Building Management Hawaii - June/July 2012 - (Page 6)
Saving your structure with hurricane windows.
By Shawn Moseley
t’s hard to believe that Hawaii could ever be hit by another hurricane, especially by one with the size and magnitude of, say, Iniki—a hurricane the set records with winds of 140 miles per hour, $2 billion in damage and six lives lost. And since we’ve had 20 lucky years since then, many people haven’t experienced a hurricane in Hawaii in their lifetime. However, for us older, long-time residents who have witnessed the devastation … we will never forget it. In the 2000s, the Hawaiian Islands were brushed by nine hurricanes. And the statistics suggest that our luck may run out soon. More hurricanes are likely for Hawaii, according to the International Pacific Research Center, University of Hawaii at Manoa. A global atmospheric model predicts that continued global warming will shift the location of tropical cyclones from the western Pacific to the central Pacific (that would be us). These statistics and forecasts have been driving the state and federal governments to update local building codes to include hurricane requirements. Several of the requirements focus on windows because they can save the structural
shell of a building. Once wind enters a building, it becomes much more likely that the structure will be significantly damaged. A window’s performance and its ability to stay shut and airtight are critical during a storm. Hurricanerated windows should also be designed to withstand positive and negative wind pressures. If the window gets sucked out or blown out, the building and its inhabitants are at great risk. When considering hurricane windows for your building, there are a couple of critical things you need to be aware of: There are two types of window requirements—small missile and large missile level D. • Small-missile products are designed for the building’s upper floors. At these heights, the main concern is debris that comes off the rooftops of neighboring buildings and other small items that could fly at the windows. A product is declared small-missile resistant after it has been exposed to various impacts with 10 ball bearings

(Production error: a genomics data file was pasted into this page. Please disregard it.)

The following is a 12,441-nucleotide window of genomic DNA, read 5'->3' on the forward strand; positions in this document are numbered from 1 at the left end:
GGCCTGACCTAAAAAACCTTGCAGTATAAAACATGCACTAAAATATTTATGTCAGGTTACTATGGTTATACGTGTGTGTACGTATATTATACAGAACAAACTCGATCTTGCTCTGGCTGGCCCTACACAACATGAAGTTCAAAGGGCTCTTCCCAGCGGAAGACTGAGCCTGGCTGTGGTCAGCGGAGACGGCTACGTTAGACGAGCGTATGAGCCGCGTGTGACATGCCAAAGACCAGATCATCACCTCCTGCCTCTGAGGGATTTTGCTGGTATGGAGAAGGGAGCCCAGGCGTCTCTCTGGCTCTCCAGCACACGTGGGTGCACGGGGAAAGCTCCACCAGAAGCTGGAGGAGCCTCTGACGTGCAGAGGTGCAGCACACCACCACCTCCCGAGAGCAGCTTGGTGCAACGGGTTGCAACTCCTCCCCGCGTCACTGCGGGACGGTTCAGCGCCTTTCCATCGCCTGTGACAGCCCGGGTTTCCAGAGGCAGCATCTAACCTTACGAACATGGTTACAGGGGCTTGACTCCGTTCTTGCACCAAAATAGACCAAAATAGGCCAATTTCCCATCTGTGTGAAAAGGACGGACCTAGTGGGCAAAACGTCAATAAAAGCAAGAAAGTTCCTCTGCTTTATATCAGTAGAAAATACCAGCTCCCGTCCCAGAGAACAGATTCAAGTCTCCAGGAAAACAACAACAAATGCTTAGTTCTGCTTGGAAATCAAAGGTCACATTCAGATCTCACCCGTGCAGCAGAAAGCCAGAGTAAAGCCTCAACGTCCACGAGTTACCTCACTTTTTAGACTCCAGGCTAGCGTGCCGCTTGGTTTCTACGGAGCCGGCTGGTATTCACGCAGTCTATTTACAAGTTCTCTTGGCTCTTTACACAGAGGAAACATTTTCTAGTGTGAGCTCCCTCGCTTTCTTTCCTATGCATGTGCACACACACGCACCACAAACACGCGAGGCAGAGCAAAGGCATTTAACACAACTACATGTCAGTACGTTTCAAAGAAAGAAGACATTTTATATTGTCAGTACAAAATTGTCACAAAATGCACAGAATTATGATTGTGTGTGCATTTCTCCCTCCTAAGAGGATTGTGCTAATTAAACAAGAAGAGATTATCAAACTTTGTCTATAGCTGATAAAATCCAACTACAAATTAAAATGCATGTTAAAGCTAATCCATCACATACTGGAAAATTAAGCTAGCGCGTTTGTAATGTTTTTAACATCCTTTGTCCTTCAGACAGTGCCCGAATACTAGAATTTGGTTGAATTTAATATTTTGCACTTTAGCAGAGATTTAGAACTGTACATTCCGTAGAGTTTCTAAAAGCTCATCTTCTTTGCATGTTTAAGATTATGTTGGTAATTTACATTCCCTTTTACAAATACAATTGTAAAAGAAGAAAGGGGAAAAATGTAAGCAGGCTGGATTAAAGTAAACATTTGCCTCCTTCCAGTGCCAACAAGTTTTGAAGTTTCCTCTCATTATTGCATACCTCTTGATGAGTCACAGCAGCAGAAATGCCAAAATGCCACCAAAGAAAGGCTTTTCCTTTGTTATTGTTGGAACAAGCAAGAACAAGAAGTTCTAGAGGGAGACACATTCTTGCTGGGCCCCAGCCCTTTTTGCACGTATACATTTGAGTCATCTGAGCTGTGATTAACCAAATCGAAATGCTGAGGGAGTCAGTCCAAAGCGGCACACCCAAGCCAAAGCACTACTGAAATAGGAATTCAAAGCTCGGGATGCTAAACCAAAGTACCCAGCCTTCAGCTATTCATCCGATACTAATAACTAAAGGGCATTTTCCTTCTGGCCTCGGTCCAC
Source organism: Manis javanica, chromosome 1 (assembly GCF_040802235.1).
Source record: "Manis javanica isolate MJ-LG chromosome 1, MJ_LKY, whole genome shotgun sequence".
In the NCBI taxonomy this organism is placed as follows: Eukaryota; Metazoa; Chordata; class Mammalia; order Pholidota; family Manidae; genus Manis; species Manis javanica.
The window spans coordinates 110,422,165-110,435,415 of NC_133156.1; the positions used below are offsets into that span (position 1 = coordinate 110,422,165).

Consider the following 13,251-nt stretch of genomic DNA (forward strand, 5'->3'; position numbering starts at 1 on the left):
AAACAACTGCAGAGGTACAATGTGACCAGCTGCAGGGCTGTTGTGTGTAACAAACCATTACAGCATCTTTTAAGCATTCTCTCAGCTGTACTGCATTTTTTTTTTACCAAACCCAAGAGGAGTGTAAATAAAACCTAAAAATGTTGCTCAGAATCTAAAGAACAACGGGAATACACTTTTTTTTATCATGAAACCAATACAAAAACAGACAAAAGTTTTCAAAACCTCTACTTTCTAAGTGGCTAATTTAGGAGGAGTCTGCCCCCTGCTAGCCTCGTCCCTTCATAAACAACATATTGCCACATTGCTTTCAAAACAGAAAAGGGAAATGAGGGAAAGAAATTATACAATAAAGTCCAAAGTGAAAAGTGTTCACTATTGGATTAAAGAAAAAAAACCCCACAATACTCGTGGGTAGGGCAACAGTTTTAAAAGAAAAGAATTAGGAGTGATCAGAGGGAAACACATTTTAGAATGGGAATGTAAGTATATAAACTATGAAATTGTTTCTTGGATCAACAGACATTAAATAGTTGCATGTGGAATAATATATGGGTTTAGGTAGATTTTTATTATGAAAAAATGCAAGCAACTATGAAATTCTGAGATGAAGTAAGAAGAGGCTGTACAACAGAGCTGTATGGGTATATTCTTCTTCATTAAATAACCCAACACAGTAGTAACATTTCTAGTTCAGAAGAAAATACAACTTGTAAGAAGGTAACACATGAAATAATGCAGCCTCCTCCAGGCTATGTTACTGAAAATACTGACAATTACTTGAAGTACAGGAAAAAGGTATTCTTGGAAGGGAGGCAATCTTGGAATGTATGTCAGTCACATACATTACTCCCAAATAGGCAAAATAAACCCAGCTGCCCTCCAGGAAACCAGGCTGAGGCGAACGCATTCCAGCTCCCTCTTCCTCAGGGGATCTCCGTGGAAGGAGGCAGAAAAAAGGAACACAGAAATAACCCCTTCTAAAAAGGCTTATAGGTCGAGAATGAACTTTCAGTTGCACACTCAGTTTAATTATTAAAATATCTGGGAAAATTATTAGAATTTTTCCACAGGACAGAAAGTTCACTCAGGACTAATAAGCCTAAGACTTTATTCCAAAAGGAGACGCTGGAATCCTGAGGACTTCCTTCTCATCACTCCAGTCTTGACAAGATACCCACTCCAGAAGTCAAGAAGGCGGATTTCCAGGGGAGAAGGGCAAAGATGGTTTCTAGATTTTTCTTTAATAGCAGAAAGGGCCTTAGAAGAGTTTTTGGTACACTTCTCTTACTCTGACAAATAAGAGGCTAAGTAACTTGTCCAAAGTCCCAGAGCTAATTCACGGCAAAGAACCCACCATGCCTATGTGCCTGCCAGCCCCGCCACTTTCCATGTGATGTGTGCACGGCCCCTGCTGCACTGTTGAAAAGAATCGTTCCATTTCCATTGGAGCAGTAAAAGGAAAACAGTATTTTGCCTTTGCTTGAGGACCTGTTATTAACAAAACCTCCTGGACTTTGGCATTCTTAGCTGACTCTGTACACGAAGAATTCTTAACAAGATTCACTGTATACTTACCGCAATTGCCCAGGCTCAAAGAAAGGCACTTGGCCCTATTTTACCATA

traveling at a speed of 90 mph. The product is then subjected to wind loads for 9,000 cycles. • Large-missile window products are designed for the lower floors of a building, where there is a great risk of large objects like trees, grills, chairs, tables, etc. to be thrown at them. The current gold-standard in testing is the large missile level D (aka Miami-Dade County hurricane impact test). A window passes muster after it has been exposed to various impacts with a 9-pound piece of lumber, measuring 2” x 4” x 6’ in size, traveling at a speed of 90 mph). Then the product must pass positive and negative wind loads for 9,000 cycles. Now, when you retrofit your windows with hurricane products, it’s important to verify that the existing windows frames can handle the performance of the new product. For example, we don’t recommend that older jalousie frames be retrofitted with new hurricane products, because if that window got hit during a hurricane it’s
Table of Contents for the Digital Edition of Building Management Hawaii - June/July 2012
When the Winds Blow
Why Waterproof? Keep your building watertight & upright.
Get Watertight Water is the greatest solvent in the world ... keep your building dry.
What Drains Your Building?
Asbestos Exposed How to safely recover from mold and flood damage.
Water Leaks—from Bad to Worse
The Power of Paint
Life of Paint
It’s Best to Test A paint test can detect lead, and be the trick in finding a paint that will stick.
Movers & Shakers
Resource Guide: Waterproofing & Painting
Building Management Hawaii - June/July 2012